So the Pentagon released its latest report on Chinese military power this week, under the splashy title Military and Security Developments Involving the People’s Republic of China. As usual, the report is interesting and, on the whole, authoritative. Four comments:
First, the document’s framers give scant treatment to China’s maritime territorial claims, devoting under two pages in a 192-page report. (They do consider the plight of Taiwan separately and at greater length.) Territory, however, lies at the heart of China’s “dream” of national rejuvenation, and seems to merit more extensive coverage.
For example, the report seems to say that Beijing’s “nine-dashed line” claims in the South China Sea are entirely about the islands located within the nine-dashed line, chiefly the Spratlys and Paracels. But China’s 2009 letter to the UN Commission on the Limits of the Continental Shelf—to which the nine-dashed-line map was attached—proclaims that “China has indisputable sovereignty over the islands in the South China Sea and the adjacent waters, and enjoys sovereign rights and jurisdiction over the relevant waters as well as the seabed and subsoil thereof.”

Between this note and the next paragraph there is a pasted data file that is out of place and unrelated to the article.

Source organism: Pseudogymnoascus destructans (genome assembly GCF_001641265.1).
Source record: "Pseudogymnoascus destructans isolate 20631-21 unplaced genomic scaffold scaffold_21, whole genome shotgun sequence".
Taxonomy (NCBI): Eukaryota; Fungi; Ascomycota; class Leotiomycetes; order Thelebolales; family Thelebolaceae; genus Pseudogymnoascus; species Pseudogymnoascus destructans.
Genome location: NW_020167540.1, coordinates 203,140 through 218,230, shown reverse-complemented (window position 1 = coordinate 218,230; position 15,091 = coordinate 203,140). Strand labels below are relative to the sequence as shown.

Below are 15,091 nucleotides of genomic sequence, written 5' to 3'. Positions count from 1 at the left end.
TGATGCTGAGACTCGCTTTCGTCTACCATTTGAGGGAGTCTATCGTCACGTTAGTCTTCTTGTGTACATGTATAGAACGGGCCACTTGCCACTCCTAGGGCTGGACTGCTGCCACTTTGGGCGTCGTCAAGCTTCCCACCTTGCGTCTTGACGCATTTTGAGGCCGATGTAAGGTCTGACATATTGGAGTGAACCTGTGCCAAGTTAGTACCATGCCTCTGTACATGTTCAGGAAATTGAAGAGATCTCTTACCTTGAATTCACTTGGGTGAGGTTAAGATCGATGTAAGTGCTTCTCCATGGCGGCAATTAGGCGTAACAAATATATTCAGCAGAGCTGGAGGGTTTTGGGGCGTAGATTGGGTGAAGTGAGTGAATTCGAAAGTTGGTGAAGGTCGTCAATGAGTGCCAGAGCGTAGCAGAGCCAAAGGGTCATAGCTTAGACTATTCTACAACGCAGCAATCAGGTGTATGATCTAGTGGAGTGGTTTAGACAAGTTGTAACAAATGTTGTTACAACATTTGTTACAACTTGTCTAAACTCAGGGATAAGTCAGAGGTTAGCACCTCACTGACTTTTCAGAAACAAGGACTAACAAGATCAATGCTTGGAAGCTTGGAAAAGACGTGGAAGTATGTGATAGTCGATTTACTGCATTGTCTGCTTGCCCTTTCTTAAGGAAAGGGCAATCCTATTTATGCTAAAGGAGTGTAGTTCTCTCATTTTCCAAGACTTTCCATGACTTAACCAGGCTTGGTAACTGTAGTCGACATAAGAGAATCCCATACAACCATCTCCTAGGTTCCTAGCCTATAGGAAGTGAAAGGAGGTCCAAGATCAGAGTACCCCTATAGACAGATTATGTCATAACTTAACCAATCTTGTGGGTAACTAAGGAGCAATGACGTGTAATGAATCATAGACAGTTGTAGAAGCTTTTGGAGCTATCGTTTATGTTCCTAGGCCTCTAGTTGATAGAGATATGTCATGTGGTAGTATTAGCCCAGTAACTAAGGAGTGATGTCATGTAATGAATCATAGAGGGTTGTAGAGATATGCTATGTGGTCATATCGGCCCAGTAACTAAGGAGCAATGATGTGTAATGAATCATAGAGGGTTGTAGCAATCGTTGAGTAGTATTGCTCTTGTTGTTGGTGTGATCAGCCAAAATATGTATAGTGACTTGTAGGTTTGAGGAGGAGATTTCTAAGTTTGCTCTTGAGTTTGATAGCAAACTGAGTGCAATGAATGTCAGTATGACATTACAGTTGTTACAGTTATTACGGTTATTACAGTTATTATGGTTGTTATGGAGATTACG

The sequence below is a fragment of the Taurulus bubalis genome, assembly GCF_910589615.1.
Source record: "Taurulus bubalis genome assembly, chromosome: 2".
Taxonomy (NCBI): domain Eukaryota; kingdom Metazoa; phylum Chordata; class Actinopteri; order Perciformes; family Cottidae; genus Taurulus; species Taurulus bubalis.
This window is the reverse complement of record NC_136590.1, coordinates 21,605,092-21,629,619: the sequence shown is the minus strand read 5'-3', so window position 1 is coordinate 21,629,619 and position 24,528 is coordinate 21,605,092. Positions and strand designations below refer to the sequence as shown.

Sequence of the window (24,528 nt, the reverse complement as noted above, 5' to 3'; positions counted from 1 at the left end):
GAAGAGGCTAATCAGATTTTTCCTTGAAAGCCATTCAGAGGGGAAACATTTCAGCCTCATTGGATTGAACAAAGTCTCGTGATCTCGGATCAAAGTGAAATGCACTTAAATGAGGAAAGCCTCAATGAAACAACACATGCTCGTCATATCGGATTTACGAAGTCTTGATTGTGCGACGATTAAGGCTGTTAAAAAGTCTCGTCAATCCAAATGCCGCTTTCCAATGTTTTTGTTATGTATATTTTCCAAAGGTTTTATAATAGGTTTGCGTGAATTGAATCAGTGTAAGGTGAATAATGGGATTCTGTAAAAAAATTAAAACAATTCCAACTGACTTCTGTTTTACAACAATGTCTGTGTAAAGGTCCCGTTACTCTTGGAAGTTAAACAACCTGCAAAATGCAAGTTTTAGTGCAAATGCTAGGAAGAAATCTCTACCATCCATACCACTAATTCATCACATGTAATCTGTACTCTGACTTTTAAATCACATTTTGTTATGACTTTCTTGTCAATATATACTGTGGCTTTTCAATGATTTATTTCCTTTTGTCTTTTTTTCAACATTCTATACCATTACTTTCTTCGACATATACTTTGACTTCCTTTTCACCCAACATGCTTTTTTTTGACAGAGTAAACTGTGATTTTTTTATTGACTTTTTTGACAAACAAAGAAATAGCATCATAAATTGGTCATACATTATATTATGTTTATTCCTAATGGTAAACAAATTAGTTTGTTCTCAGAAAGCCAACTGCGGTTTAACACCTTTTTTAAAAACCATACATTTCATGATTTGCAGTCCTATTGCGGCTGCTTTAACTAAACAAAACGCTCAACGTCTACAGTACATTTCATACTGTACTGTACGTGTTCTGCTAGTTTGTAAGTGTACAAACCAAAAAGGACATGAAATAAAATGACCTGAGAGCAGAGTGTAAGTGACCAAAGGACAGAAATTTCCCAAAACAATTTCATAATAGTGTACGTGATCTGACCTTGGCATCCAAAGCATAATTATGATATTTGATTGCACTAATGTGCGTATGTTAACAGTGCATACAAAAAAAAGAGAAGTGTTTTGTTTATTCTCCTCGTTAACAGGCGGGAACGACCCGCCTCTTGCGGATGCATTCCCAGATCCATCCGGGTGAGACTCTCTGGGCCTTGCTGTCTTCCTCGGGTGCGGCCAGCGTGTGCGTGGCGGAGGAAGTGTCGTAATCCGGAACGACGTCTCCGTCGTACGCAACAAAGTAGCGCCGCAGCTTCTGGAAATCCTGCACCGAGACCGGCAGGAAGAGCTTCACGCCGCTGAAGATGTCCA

China’s claim to indisputable sovereignty, then, is not merely about a handful of islands, atolls, and reefs. It’s about whether a coastal state can own the sea. The law of the sea says No, China says Yes. If Beijing gets its way, it will in effect abolish the law of the sea in a major waterway and subvert the international order in similar waters. Freedom of the sea constitutes the crux of the South China Sea disputes—and that’s worth always bearing in mind. Why the Pentagon chose to soft-pedal the saltwater dimension mystifies.
Second, the report correctly notes that “active defense” as pioneered by Mao Zedong and the Red Army nearly a century ago remains the core—or as the ruling State Council puts it, the “essence”—of Chinese military strategy. But the report doesn’t fully capture the concept of active defense.
Yes, active defenders deploy offensive tactics and operations at the service of strategically defensive ends, as the Pentagon notes. But active defense is a strategy of the weak. Mao counseled Red Army commanders to stage a strategic retreat during the opening phases of war, letting overconfident foes waste their energy and weary themselves. Meanwhile, Chinese forces should mount offensive tactical engagements on “exterior lines” against isolated enemy units, surrounding and annihilating them one by one until the Red Army emerged the stronger combatant. So even though China was on “interior lines” strategically, its army could outmuscle enemy forces locally—then flip the script, go on the counteroffensive, and win. The Pentagon report doesn’t fully convey the concept’s richness.